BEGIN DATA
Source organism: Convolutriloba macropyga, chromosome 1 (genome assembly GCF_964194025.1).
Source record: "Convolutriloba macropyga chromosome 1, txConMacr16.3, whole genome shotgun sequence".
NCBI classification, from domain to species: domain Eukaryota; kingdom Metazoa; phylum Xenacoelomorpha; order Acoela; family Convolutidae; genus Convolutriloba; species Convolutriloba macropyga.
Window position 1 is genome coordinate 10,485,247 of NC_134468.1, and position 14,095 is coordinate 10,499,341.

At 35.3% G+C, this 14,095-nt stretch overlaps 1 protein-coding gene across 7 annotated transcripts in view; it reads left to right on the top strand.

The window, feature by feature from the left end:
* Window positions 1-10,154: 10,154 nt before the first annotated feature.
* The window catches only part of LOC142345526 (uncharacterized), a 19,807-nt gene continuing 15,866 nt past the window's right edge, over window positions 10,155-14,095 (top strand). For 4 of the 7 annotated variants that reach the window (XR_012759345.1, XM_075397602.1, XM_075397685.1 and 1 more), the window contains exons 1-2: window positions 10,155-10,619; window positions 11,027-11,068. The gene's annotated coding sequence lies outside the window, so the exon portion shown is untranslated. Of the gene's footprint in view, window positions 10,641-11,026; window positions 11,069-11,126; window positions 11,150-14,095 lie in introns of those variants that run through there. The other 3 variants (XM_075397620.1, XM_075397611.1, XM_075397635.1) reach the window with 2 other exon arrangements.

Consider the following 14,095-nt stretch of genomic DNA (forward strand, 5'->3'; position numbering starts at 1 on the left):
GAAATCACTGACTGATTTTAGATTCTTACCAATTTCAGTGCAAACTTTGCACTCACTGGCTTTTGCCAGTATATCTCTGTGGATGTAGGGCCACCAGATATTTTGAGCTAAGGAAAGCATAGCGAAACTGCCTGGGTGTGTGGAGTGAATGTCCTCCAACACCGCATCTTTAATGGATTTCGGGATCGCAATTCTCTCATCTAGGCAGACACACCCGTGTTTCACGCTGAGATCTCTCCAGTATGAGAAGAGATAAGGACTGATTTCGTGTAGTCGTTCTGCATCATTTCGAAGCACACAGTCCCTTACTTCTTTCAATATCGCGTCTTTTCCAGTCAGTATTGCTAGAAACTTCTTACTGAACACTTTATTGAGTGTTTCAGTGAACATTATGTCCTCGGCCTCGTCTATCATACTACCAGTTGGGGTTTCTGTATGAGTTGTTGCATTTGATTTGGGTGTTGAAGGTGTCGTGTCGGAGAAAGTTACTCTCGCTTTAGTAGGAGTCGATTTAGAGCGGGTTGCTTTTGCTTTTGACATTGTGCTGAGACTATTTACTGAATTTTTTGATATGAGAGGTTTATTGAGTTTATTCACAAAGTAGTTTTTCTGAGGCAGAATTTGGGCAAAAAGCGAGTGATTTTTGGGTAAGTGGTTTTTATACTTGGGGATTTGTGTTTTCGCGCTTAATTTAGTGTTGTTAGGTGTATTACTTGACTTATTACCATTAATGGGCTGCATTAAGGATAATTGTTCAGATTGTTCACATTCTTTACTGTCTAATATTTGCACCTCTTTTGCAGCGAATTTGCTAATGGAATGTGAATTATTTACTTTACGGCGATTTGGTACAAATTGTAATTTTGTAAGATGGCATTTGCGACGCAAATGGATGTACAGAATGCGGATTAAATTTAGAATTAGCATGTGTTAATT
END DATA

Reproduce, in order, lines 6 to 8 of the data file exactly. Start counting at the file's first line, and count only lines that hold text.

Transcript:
The window, feature by feature from the left end:
* Window positions 1-10,154: 10,154 nt before the first annotated feature.
* The window catches only part of LOC142345526 (uncharacterized), a 19,807-nt gene continuing 15,866 nt past the window's right edge, over window positions 10,155-14,095 (top strand). For 4 of the 7 annotated variants that reach the window (XR_012759345.1, XM_075397602.1, XM_075397685.1 and 1 more), the window contains exons 1-2: window positions 10,155-10,619; window positions 11,027-11,068. The gene's annotated coding sequence lies outside the window, so the exon portion shown is untranslated. Of the gene's footprint in view, window positions 10,641-11,026; window positions 11,069-11,126; window positions 11,150-14,095 lie in introns of those variants that run through there. The other 3 variants (XM_075397620.1, XM_075397611.1, XM_075397635.1) reach the window with 2 other exon arrangements.